A Feminist Call For Immigration Reform, As Momentum Stalls in Congress

Organizers say immigration reform is a women's issue at heart

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AP / Carolyn Kaster

People shout out against the Strengthen and Fortify Enforcement Act in the hall outside the House Judiciary Committee hearing on Capitol Hill in Washington, Tuesday, June 18, 2013.

The women’s rights community is not giving up on immigration reform.

Though the bill that hurtled the Senate is likely dead in the water in the House, women’s groups took to the National Press Club on Tuesday to focus attention on the impact immigrant laws have on women—using the star power of feminist activist and author Gloria Steinem to propel them forward.

“A vote against immigration reform, or inaction on this issue,” said Pramila Jayapal, the co-chair of the women’s immigration group We Belong Together, “is really a vote against women, children, and families.”

Women make up about 51% of the immigrant population, according to the Census.“The truth of the matter is,” Steinem said Tuesday, “there is an unrealistic portrayal of who immigrants really are.”

Senator Mazie Hirono (D-Hawaii) and Congressman Lucille Roybal-Allard (D-Calif.) were also among Tuesday’s speakers. Hirono said a number of women’s issues aren’t taken into account in reform legislation. Though there are provisions geared directly at easing citizenship for those employed in the science, technology and agriculture fields, there are no protections for domestic workers, the majority of whom are women.

“Our new immigration system is inadvertently disadvantaging women,” said Sen. Hirono, who voted in favor of the Border Security, Economic Opportunity and Immigration Act in June. Royal-Allard, on the other hand, just wants an opportunity to vote on the bill. “Let’s at least get a vote,” she said. “If we get a change to vote in the House, it will pass.”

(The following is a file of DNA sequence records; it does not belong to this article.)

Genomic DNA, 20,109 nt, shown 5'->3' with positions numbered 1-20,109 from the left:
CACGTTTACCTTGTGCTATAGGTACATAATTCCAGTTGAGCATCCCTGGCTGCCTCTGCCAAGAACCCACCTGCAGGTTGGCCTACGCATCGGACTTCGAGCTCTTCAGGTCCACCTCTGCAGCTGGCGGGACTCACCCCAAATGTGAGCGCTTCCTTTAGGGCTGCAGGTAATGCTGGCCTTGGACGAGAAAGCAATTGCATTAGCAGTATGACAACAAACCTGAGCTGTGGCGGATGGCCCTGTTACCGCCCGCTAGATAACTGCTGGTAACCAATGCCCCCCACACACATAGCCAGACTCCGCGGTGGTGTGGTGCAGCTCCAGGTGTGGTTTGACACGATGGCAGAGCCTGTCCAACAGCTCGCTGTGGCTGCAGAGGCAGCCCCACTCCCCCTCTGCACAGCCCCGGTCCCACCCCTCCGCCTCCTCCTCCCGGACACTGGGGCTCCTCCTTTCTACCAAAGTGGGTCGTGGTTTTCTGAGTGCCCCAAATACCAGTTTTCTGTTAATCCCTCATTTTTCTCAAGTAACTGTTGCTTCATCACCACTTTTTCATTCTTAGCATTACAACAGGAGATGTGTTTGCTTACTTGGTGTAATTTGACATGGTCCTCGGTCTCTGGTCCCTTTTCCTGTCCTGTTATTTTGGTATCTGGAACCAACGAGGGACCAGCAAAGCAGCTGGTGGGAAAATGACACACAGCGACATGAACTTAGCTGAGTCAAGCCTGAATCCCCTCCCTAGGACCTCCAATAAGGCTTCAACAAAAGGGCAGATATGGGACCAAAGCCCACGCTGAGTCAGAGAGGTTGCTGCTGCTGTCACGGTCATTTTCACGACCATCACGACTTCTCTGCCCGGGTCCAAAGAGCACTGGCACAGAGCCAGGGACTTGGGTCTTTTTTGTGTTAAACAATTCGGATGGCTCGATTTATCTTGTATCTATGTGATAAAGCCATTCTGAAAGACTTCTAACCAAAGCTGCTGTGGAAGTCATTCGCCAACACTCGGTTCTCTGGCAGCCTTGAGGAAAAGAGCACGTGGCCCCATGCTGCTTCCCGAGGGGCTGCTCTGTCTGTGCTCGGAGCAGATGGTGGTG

Last week, however, Speaker of the House John Boehner told reporters that he doesn’t intend to go to conference on the Senate’s immigration reform bill and he will not allow any House-passed legislation to blend with the Senate version. President Obama said on Tuesday that he is optimistic that reform will pass, adding that he is open to dealing with immigration reform in bites at the Wall Street Journal CEO Council conference. “If they want to chop that thing up into five pieces,” President Obama said.  “As long as all five pieces get done, I don’t care what it looks like as long as it’s actually delivering on those core values that we talk about.” At the same event, Congressman Paul Ryan (R-Wisc.) said there is not enough time to take up immigration reform during this session.

Gloria Steinem told TIME, however, that even without a vote the movement to bring women to the forefront of conversations surrounding immigration reform will continue. If a vote doesn’t happen, Steinem said, “It means danger. It means insecurity. And it means we have to take care of each other by other means.”